Just like that, it was over. I still haven’t seen Max since the week before this conversation. As time went by, I got over our drama.
In 2011, I was talking to a success coach about negative beliefs. He explained that events from our past can create beliefs that cause us to subconsciously sabotage the things we do today. In this case, he wanted to know about past negative events regarding money. The only thing that came to mind was Max’s donations idea, and I didn’t see how that could block my attempts to earn money. I told the coach, which led to me also telling him about the abuse.
Our conversation led to an amazing revelation: I hadn’t gotten over Max. I was holding onto some lessons that I learned the hard way from him. I had trust issues and, ironically, a fear of getting close to people. I was also afraid of rejection. Hardly the best qualities for an entrepreneur. Believe it or not, I had forgotten where those issues came from, and it was my first time in years having a major thought about Max.
For the next few months, I wished that I hadn’t had that revelation. Now that it was no longer buried, the abuse was constantly on my mind.
One day, I learned that some people cope with negative events by writing about them in a journal. That sounded easy, so I picked out a notebook and got to work. Over the next few days, I wrote down every single thing I could remember about the abuse. Everything he said, everything he did, the first signs of his behavior, the last time I saw him, my thoughts on some of his actions, everything. When nothing else came to mind, this composition book had 12 new pages written.
Writing all that was a very emotionally draining experience. I don’t remember how long it took to get it all on paper; maybe 2 to 3 weeks. I went through a depression that lasted until a week after I finished. The thoughts got even worse, playing in my head almost nonstop, even when I had them all written down. Visions of the taunting and beatings would keep me awake at night, and show up in my dreams.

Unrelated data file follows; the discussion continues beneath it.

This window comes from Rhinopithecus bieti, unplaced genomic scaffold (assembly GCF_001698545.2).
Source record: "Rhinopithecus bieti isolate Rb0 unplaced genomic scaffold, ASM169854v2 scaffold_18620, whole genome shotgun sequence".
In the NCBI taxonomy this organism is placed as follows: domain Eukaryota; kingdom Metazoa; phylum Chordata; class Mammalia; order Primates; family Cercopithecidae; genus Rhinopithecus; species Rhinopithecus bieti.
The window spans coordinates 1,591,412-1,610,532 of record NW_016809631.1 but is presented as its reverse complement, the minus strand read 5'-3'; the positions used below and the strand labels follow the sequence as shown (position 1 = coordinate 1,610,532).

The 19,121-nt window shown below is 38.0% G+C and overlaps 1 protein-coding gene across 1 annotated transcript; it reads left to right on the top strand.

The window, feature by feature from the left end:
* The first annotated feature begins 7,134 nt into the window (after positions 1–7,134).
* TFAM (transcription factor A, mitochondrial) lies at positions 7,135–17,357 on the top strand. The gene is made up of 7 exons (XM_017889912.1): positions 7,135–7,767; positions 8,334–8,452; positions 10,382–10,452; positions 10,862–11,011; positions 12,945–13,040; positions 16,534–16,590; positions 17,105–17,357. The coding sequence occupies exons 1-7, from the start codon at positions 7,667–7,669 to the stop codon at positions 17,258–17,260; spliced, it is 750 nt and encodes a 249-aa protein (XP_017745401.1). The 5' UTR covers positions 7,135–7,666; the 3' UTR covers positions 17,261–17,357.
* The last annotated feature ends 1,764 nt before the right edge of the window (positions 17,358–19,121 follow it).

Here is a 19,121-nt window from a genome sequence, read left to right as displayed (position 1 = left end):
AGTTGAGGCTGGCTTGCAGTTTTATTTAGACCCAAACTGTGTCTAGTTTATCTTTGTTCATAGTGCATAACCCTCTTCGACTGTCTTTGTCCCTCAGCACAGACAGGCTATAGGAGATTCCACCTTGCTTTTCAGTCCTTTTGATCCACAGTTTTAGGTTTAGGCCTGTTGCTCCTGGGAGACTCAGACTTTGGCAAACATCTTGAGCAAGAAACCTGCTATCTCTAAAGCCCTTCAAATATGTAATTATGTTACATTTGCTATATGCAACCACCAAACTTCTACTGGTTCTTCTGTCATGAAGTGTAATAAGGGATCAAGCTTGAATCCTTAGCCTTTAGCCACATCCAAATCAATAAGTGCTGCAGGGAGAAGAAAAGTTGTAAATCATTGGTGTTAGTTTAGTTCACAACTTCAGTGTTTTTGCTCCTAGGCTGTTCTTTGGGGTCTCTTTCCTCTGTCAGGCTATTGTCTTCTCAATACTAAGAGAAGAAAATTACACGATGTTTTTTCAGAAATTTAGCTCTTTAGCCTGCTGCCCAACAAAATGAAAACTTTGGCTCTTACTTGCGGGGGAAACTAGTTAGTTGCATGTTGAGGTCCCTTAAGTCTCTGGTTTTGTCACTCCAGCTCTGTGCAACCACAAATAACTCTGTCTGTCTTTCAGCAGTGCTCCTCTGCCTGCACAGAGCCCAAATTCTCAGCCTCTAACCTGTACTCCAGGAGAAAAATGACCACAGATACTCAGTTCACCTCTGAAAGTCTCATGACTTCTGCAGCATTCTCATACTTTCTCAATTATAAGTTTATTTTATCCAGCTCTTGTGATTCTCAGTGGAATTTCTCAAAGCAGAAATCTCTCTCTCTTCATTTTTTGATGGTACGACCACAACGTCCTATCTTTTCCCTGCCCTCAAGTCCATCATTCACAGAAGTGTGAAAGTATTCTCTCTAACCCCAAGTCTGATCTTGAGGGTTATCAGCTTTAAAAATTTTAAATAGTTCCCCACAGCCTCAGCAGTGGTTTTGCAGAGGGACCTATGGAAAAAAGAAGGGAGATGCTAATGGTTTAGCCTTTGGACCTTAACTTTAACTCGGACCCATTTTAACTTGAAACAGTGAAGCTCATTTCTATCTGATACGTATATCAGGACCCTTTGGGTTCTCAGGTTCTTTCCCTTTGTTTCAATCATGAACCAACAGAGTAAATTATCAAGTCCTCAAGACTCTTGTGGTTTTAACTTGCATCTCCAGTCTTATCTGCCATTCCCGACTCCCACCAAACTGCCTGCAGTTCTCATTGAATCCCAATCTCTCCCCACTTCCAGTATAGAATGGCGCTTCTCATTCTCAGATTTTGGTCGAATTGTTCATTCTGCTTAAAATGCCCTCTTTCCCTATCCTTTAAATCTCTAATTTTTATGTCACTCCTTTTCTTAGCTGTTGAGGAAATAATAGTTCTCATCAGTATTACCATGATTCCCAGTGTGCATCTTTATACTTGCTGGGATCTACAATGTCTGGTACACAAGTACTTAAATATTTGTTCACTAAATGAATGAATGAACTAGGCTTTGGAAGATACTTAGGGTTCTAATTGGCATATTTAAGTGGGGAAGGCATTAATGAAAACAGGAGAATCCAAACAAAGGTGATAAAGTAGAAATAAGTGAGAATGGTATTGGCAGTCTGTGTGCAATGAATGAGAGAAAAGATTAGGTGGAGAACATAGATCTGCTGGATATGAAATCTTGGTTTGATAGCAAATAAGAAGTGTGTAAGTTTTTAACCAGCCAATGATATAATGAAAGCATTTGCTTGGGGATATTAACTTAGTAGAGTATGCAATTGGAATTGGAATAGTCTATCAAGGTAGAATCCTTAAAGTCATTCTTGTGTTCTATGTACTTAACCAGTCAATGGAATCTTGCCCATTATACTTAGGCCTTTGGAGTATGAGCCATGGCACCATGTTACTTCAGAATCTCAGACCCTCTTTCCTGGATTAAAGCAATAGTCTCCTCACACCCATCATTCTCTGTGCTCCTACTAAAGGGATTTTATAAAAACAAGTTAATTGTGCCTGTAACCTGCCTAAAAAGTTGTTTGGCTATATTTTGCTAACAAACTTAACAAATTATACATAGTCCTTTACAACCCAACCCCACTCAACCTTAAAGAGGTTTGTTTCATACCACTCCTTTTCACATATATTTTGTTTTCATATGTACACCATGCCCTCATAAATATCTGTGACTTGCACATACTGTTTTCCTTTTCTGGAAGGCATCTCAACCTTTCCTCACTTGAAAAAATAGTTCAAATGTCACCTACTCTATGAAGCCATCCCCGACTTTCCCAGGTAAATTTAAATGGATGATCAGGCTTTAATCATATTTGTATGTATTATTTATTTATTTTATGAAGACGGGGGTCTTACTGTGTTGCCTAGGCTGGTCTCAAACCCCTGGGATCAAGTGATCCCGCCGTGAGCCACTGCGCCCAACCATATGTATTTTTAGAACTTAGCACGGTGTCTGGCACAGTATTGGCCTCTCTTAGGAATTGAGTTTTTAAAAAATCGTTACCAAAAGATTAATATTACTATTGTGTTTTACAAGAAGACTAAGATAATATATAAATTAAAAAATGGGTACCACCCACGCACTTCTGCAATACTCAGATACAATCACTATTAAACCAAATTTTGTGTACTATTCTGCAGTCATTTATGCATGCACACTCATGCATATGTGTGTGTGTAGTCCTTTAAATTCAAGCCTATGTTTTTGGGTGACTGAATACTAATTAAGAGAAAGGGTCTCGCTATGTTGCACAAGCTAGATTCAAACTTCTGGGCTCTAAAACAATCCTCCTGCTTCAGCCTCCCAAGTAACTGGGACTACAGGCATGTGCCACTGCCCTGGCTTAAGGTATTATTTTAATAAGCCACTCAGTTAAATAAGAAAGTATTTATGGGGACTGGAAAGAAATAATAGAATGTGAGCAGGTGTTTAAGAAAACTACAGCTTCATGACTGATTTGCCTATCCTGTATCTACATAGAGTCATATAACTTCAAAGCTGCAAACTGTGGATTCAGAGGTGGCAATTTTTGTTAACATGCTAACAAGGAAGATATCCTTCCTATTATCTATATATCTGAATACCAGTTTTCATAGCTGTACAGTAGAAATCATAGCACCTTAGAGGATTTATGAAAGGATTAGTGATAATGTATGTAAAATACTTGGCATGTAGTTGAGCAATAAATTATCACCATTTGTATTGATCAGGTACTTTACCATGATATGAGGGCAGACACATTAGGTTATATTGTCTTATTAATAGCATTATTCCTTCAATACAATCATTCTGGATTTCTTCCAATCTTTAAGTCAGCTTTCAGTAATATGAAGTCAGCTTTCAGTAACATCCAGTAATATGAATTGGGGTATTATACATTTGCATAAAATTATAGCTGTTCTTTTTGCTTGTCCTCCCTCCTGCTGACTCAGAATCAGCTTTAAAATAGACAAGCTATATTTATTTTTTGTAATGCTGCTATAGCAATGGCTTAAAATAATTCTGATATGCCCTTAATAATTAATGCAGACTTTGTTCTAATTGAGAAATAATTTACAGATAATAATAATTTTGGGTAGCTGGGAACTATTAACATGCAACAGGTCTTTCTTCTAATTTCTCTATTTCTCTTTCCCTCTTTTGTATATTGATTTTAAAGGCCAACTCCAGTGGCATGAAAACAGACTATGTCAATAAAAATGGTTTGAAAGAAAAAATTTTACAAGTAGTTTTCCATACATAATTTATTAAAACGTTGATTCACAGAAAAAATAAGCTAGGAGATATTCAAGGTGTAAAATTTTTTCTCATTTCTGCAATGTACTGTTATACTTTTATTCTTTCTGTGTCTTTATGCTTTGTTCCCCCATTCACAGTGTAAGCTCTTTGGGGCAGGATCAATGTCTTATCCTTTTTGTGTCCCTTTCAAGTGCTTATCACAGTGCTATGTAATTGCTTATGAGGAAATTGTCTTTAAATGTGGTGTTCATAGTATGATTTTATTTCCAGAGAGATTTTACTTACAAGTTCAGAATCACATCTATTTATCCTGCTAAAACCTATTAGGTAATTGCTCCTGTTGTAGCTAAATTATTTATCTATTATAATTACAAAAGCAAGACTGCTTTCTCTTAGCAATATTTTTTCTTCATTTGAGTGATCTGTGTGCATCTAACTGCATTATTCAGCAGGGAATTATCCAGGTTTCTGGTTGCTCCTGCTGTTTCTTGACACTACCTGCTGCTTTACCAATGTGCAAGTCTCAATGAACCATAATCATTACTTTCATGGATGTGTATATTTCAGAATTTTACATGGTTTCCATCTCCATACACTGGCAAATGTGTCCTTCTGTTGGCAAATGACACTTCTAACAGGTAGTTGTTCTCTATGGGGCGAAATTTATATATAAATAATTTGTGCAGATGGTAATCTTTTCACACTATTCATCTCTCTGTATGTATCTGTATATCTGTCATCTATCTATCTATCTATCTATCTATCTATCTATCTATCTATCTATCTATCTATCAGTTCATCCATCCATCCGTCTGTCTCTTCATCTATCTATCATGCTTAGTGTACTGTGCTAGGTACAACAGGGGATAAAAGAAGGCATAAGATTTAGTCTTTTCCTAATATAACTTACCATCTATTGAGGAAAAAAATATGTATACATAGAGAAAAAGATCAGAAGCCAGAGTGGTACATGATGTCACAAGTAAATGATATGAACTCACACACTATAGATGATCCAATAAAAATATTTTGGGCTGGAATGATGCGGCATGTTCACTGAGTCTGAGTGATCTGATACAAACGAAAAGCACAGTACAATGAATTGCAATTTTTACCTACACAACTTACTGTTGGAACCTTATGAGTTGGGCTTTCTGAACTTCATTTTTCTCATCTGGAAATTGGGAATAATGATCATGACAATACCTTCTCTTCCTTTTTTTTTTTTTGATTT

Then I woke up one morning and the depression was gone. The thoughts were no longer flooding my mind. Of course, the memories were still there, but they didn’t scare me anymore. When I did recall those memories, I felt like an outsider with little attachment to them. I was barely angry at Max.
There’s an old saying that in order to reach the Promised Land, we must first go through the wilderness. Those weeks of dealing with the memories definitely resembled the wilderness. When I made it out, I felt an odd sense of relief.
So here’s my advice: write your story in a journal. Write everything that comes to your mind about your past; your thoughts, that person’s actions, your actions, things that were said, etc. The more you get on paper, the more you get off your chest and out of your mind. That way, it doesn’t eat at you. When things get overwhelming, keep reminding yourself that you have to go through the storm to get from where you are, to were you want to be.
My storm was intense and scary at the time, but the end justified the means. Even after all Max did to me, I forgave him and buried all my anger in 2011. I fondly look at the brighter sides of our friendship, and I can calmly think and talk about the darker sides. When I first stepped away from that situation, I never thought I’d be able to do any of that.
Please consider journaling if you have a similar issue.
Make a nice day!